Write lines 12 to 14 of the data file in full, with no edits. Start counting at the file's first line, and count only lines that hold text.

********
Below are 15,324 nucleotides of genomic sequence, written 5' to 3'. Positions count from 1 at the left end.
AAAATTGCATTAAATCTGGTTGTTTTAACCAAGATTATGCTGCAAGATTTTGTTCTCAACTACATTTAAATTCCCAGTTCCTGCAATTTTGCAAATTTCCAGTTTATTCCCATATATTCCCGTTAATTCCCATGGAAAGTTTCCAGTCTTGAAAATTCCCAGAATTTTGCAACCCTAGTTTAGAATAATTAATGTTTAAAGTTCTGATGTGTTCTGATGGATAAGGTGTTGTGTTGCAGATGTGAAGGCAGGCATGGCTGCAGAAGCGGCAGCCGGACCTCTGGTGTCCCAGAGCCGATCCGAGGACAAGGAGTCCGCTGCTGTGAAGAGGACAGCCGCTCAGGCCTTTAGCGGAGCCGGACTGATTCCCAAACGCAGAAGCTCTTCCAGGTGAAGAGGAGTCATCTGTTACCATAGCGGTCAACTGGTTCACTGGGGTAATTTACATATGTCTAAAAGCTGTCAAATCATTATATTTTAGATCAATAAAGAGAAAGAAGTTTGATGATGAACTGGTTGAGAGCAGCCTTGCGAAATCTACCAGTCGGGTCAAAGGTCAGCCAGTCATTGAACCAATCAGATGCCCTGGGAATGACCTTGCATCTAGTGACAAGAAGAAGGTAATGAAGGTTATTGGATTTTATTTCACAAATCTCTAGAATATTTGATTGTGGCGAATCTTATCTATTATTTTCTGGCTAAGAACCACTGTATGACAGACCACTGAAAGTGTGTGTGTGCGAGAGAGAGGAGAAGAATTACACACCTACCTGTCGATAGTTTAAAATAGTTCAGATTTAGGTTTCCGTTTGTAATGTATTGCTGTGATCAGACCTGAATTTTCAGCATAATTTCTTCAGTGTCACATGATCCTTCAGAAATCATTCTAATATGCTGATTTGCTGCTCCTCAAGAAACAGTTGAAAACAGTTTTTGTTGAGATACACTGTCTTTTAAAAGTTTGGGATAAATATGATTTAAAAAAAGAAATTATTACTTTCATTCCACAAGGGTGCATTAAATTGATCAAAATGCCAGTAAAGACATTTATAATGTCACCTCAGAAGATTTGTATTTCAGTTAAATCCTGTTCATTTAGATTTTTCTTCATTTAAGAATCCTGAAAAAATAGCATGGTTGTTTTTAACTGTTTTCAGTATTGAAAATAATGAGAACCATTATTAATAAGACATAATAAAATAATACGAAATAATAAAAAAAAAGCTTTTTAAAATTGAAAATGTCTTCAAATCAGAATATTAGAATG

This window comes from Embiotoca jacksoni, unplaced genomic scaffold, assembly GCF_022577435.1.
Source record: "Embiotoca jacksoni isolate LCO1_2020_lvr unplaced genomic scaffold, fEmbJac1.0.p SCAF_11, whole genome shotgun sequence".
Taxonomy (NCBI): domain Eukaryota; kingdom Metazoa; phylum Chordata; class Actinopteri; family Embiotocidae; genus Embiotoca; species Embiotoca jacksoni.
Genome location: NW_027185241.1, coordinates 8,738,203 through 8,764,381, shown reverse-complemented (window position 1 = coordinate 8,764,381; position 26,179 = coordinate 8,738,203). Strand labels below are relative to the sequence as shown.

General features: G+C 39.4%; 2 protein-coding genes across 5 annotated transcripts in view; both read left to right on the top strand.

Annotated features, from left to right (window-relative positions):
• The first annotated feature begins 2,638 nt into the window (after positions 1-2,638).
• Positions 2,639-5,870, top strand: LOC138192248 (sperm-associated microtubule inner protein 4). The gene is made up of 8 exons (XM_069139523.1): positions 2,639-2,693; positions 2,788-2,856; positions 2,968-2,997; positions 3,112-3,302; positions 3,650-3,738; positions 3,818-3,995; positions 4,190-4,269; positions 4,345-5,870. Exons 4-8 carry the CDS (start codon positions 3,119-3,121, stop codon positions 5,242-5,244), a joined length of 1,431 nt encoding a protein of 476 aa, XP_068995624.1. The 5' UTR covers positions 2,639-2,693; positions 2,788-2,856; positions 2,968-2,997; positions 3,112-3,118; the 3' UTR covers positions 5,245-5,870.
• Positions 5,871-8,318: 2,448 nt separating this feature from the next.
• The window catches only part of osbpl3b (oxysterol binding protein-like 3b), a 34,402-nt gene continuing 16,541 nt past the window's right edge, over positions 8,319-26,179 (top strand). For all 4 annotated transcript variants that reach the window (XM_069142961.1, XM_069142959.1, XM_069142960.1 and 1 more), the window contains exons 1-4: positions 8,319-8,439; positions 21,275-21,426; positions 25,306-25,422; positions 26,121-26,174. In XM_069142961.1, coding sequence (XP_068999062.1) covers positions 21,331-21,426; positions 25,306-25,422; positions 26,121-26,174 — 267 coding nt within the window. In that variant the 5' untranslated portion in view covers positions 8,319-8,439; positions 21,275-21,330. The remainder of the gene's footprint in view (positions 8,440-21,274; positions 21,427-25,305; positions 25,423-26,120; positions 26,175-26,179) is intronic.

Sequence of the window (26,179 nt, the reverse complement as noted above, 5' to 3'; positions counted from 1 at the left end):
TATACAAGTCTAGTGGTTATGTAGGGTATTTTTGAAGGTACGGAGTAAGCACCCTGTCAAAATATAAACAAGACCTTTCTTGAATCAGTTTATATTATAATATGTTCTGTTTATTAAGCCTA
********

• The window catches only part of osbpl3b (oxysterol binding protein-like 3b), a 34,402-nt gene continuing 16,541 nt past the window's right edge, over positions 8,319-26,179 (top strand). For all 4 annotated transcript variants that reach the window (XM_069142961.1, XM_069142959.1, XM_069142960.1 and 1 more), the window contains exons 1-4: positions 8,319-8,439; positions 21,275-21,426; positions 25,306-25,422; positions 26,121-26,174. In XM_069142961.1, coding sequence (XP_068999062.1) covers positions 21,331-21,426; positions 25,306-25,422; positions 26,121-26,174 — 267 coding nt within the window. In that variant the 5' untranslated portion in view covers positions 8,319-8,439; positions 21,275-21,330. The remainder of the gene's footprint in view (positions 8,440-21,274; positions 21,427-25,305; positions 25,423-26,120; positions 26,175-26,179) is intronic.

Sequence of the window (26,179 nt, the reverse complement as noted above, 5' to 3'; positions counted from 1 at the left end):
TATACAAGTCTAGTGGTTATGTAGGGTATTTTTGAAGGTACGGAGTAAGCACCCTGTCAAAATATAAACAAGACCTTTCTTGAATCAGTTTATATTATAATATGTTCTGTTTATTAAGCCTA